When Oregon laid off 139 of its state troopers and 300 employees total in one day, the already spread thin department was left with few officers to police the state, while the crime labs that process evidence for all Oregon law enforcement agencies were all but shut down.
Funding for the Oregon State Police has been mostly restored to where it was in 2003 before the mass layoffs, but that doesn't mean the same thing couldn't happen again. In fact, a repeat was narrowly avoided this year. And the number of state troopers currently employed in Oregon is only half of what it was 20 years ago when the state population was only half as large.
"We're just now back to the crisis mode we were in before the layoffs," says Superintendent Ron Ruecker, who heads the Oregon State Police. And his agency is not alone.
With continued budget woes following 9/11, the Oregon State Police and most law enforcement agencies across the country are struggling to do more with less. Some have come up with innovative ways to supplement grants and other forms of funding so they can continue to serve the public as best they can.
Crisis and Opportunity
Chief James Montgomery of the Bellevue (Wash.) Police Department has an optimistic view of the current budget crunch.
"I'm a firm believer that tight financial times often are the genesis for creative ideas. If you're flushed with money, the tendency is just to sort of continue to do business as usual."
In fact, many law enforcement agencies are using the current budget crunch as an impetus to conserve resources and to develop new efficient programs that might not otherwise have seen the light of day. They focus on mitigating the outflow of money and maximizing opportunities for revenue.
Chief Craig Steckler of the Fremont (Calif.) Police Department has a practical outlook. He believes the most important thing to keep in mind is the essential job at hand. "You need to look at what your absolute core mission is and protect that," he says.
Right now, for the Fremont PD that means answering the calls that absolutely require an officer on the scene to maintain citizens' safety.
Steckler has lost 52 positions at his department. Now 188 officers are left to serve a population of 209,000. "To do that I laid off seven police officers that were just finishing the academy," he says.
But the chief feels he and his department are doing their best to serve the public while operating at a "critical minimum."
One way Fremont PD has managed to stay afloat and service its city has been through innovative approaches to resource use. An online reporting system put in place just months ago has automated the process of taking crime reports from citizens for many non-emergency crimes. This has freed up a lot of officers to respond to higher priority calls.
Because the Internet reporting software directly interfaces with the department's CAD system, the necessary information appears in the proper form immediately. There's no need for staff to do additional data entry after the fact.
"We're getting up to 50 or 60 reports per day online," says Steckler. "It's a cost saving but it's also a customer service benefit."
Hoping for the Best
At the Garden Grove (Calif.) Police Department, Chief Joseph Polisar has seen things go from bad to worse.
"For the last 10 years or so, local and state law enforcement has become accustomed to receiving assistance at the federal level in the form of local law enforcement block grants and COPS money. Those funding sources have quickly dried up in the past few years," he says.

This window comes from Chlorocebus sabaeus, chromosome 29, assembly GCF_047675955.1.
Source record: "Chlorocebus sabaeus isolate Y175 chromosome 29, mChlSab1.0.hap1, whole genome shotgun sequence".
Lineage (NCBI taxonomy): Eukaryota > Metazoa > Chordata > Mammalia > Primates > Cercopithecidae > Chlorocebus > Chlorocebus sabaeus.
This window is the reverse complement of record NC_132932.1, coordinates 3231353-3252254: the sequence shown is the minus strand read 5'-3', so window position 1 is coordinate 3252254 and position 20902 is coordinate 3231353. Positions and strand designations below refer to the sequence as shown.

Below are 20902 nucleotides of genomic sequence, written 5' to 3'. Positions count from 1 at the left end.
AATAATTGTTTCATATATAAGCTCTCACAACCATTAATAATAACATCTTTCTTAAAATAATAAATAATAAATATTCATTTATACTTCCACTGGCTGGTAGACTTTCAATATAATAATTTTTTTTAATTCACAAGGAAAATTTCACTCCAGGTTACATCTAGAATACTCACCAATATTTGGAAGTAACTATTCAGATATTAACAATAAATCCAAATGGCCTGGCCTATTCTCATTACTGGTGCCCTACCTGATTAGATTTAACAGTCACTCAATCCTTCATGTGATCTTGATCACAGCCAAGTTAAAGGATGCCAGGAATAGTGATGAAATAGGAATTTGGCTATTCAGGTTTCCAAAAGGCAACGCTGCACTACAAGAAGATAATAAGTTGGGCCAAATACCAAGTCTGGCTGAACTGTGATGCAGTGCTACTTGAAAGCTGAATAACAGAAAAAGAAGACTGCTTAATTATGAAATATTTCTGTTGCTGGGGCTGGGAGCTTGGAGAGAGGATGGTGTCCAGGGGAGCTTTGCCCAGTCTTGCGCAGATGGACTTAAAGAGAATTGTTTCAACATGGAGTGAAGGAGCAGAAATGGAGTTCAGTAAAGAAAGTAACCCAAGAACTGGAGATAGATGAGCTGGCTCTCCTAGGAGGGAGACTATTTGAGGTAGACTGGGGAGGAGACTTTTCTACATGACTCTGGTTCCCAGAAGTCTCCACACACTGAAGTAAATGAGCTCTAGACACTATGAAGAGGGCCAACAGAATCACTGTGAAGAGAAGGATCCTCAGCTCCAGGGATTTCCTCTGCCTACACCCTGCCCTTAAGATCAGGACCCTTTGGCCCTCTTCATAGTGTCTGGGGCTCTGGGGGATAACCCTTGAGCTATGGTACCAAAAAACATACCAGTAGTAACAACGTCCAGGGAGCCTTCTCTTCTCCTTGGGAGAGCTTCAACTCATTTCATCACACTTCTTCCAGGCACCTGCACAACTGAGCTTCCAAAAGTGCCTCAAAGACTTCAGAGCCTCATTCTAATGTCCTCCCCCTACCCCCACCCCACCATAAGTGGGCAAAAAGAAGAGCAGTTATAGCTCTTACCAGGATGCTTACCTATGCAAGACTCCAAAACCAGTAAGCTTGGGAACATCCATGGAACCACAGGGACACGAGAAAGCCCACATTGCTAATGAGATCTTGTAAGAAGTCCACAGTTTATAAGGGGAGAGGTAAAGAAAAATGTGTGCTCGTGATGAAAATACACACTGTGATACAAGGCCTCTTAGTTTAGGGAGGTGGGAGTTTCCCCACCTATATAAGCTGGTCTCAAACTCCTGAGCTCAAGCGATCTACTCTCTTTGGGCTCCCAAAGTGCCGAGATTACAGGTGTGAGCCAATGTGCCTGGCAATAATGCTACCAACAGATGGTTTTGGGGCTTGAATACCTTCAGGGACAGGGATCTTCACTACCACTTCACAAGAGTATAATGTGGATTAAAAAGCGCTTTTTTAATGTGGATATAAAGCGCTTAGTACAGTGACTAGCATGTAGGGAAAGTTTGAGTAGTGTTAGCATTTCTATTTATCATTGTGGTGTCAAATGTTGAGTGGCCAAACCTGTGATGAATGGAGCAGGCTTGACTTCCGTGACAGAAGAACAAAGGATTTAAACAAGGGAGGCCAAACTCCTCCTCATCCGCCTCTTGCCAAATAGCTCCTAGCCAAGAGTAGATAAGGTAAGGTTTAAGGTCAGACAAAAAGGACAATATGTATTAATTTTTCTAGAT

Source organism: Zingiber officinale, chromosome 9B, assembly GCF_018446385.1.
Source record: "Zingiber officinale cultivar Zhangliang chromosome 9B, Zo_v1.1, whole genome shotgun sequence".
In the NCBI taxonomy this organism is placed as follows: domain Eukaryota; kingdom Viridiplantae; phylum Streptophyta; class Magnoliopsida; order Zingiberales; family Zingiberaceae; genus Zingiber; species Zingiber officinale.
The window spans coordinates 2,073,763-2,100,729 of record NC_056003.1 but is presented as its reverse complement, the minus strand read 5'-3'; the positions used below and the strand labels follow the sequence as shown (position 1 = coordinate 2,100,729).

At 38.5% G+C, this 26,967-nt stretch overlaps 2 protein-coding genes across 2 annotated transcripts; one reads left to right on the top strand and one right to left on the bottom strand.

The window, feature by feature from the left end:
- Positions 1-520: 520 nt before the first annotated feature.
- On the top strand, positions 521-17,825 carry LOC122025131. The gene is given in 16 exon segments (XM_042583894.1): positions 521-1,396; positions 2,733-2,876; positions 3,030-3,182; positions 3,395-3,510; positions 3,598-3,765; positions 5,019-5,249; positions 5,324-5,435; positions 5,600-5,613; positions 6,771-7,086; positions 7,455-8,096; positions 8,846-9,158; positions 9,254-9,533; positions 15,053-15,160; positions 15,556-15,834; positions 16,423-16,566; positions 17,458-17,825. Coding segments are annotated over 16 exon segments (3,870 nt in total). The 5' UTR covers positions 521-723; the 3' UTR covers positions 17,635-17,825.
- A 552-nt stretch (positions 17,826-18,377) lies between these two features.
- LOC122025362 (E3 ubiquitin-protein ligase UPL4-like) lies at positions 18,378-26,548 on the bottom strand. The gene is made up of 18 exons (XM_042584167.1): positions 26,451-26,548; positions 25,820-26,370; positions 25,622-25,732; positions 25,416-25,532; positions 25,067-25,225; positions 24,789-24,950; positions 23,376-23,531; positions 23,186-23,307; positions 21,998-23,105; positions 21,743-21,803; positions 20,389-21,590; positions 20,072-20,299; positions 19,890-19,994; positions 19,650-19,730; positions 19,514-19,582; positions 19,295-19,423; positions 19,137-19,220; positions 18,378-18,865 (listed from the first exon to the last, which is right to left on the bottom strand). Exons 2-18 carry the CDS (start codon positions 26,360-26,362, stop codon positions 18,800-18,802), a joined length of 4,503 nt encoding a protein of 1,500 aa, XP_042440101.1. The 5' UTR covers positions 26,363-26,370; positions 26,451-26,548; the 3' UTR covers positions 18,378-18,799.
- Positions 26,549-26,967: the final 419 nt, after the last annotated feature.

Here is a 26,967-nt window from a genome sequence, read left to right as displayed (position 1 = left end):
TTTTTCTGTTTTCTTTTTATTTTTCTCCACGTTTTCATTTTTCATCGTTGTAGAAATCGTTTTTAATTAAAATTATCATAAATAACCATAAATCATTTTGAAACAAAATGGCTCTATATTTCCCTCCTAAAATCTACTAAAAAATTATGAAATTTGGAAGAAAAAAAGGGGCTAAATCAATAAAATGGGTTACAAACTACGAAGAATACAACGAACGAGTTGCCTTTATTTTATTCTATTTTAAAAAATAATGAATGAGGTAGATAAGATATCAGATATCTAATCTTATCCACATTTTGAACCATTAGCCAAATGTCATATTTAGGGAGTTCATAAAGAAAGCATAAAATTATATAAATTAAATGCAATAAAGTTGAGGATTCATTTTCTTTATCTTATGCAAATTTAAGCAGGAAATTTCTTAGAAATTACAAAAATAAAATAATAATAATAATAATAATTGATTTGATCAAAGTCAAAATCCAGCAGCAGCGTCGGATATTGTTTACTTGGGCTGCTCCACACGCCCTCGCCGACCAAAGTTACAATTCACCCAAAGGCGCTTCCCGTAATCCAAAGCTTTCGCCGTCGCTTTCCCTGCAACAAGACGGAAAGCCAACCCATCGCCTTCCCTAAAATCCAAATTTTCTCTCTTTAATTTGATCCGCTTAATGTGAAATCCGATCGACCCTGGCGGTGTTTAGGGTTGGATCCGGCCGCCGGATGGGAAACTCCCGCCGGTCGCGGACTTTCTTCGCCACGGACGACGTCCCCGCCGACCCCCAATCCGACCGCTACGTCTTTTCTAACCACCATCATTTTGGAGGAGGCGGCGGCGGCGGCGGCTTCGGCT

Polisar is doing his best to convince the federal government to reverse the flow of finances.
As president of the International Association of Chiefs of Police, Polisar led a group of chiefs in February who met on Capitol Hill in Washington to try to convince Congress to restore some of the funding it had cut from law enforcement grants. While Polisar says he understands that homeland security is important and deserves its own funding, he doesn't want to see police departments handicapped by a lack of funding for basic necessities not covered under Homeland Security grants.
The group of chiefs had one simple request for Congress, albeit one that will be difficult to grant: "Just don't rob Peter to pay Paul. And that's what we see happening," says Polisar.
While the fate of federal funding for law enforcement's non-homeland security concerns remains undecided, Garden Grove PD is making do with its current resources.
In fact, the department has realized amazing savings and improved efficiency by privatizing its inhouse booking facility. Because Garden Grove PD doesn't have its own jail, it must transport suspects to either the Orange County Jail or another city's holding facility. Stopping to book suspects at the Garden Grove station and then driving them to a jail, often in gridlocked traffic, took police officers off of the street for an average of two hours.
Now, civilians take over custody of suspects at the station and complete the booking process, taking fingerprints and mug shots. The same private company then transports the suspects to the appropriate jail. This leaves Garden Grove officers free to get back on the beat once they drop off a suspect at the booking facility.
Polisar says this process, begun four years ago, saves the department an enormous amount of time and money, effectively putting four more officers on the street.
"The officers love it," says Polisar, "because they're no longer tied up for more than two hours just getting an arrested person into the system. Now they're done in 15 minutes and they're back on the street."
Of course, Polisar admits, this is only a cost-saving solution if your agency already has its own booking facility. For his department, this was the best way to boost finances using already existing resources.